MTA cameras allow NYPD to do subway surveillance
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About 500 subway cameras have been activated in Times Square, Penn Station and Grand Central Station as part of an effort to thwart terrorist acts and street crimes, Mayor Michael Bloomberg announced Monday.
The cameras belong to the MTA but have now been linked to the NYPD’s Midtown Manhattan Security Initiative, which allows the police to keep an eye on platforms, turnstiles, tracks and entrances. The police keep the video active for one month.
“If we’re looking for a person in a red jacket, we can pull up all the red jacket films in the past 30 days,” said Police Commissioner Raymond Kelly at a news conference, adding that the cameras have the ability to zoom in and switch angles.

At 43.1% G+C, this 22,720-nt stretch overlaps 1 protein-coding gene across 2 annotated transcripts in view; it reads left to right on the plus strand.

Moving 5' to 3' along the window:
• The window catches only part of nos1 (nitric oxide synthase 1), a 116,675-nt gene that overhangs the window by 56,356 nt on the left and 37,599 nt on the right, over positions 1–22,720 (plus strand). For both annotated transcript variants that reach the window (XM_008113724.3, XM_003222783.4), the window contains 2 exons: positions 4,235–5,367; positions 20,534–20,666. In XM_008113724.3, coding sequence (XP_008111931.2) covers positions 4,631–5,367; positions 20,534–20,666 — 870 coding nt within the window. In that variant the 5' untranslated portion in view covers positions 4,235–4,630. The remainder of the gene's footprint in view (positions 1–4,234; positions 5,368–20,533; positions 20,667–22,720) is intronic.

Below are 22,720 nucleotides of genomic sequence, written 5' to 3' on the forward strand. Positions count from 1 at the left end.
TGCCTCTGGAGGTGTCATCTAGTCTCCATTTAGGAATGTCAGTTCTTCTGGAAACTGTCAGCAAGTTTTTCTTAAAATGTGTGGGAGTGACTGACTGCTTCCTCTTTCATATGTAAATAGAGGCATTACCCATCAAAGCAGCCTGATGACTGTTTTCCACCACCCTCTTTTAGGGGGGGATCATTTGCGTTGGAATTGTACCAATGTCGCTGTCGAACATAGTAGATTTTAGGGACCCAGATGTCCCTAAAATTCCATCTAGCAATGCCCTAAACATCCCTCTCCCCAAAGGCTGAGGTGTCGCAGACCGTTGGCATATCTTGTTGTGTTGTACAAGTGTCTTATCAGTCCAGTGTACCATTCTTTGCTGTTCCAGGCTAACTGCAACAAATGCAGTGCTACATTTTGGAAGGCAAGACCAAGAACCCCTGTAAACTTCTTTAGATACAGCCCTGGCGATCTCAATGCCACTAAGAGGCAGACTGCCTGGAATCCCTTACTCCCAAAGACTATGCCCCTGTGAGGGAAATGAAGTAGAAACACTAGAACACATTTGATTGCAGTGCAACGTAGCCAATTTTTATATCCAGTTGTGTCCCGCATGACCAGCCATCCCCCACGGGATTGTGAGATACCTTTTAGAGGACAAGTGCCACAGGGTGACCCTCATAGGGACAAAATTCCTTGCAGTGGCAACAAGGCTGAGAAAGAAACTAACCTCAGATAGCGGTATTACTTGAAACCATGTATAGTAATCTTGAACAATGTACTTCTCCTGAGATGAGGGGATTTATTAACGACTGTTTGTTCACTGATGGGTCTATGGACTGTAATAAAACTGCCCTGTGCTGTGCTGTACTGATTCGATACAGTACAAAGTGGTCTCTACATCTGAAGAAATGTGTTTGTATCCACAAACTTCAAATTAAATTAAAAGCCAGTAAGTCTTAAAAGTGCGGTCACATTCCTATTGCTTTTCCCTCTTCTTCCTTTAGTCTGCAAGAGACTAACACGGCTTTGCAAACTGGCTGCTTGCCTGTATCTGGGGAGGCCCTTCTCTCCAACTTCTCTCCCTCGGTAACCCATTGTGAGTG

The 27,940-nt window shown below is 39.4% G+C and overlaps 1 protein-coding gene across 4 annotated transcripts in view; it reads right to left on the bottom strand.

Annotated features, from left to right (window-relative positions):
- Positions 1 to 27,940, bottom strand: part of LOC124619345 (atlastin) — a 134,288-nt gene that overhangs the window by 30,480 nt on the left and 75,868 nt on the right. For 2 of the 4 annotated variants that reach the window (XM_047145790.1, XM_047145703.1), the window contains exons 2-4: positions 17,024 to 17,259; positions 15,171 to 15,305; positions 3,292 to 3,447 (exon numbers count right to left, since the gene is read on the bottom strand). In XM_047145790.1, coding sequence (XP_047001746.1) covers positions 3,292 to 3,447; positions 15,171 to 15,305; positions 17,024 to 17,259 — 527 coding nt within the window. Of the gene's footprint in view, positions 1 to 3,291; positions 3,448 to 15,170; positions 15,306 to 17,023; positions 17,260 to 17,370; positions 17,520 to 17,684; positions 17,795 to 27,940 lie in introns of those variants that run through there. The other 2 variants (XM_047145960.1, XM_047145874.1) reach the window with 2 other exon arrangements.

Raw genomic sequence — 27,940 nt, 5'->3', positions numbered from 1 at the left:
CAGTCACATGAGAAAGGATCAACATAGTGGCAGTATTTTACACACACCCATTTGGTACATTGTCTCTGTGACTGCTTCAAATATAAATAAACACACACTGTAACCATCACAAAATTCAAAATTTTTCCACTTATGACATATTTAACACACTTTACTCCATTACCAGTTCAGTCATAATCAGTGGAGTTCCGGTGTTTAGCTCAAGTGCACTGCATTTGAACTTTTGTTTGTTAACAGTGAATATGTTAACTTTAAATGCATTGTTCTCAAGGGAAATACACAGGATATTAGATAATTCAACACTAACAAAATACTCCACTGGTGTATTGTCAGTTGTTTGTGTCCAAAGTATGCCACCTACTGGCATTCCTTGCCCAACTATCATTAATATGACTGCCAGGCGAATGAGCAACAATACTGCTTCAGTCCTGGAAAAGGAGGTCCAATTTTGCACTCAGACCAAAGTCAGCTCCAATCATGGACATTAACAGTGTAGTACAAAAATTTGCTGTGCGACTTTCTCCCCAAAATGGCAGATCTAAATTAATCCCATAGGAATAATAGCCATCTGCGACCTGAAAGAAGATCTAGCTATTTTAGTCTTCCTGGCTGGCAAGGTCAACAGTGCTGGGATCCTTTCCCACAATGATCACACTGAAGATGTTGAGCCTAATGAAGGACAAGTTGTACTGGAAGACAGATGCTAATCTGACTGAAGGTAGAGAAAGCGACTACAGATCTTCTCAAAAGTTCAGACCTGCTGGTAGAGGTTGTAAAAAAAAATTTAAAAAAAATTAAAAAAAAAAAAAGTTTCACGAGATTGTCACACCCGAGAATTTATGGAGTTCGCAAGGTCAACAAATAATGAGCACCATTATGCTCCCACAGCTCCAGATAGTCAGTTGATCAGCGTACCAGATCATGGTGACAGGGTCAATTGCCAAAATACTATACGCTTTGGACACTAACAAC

amNewYork first reported in April that while the MTA has more than 4,300 cameras in the transit system, about half were not working. Since then the agency has repaired 900 cameras and now has gotten these additional 500 working through its partnership with the NYPD.
The city, meanwhile, has 1,159 public and private surveillance cameras in midtown and Lower Manhattan, and ultimately plans to have 3,000 at a cost of about $200 million to be funded through federal grants.
Donna Lieberman, executive director of the New York Civil Liberties Union, said the increased monitoring without public input worries her group, and they have filed lawsuits against the NYPD and the Department of Homeland Security to gain more information.
“Of course it’s critically important to protect New Yorkers from terrorism, but there’s no evidence that security cameras — especially in an era of tight law enforcement resources — are the way to go,” she said.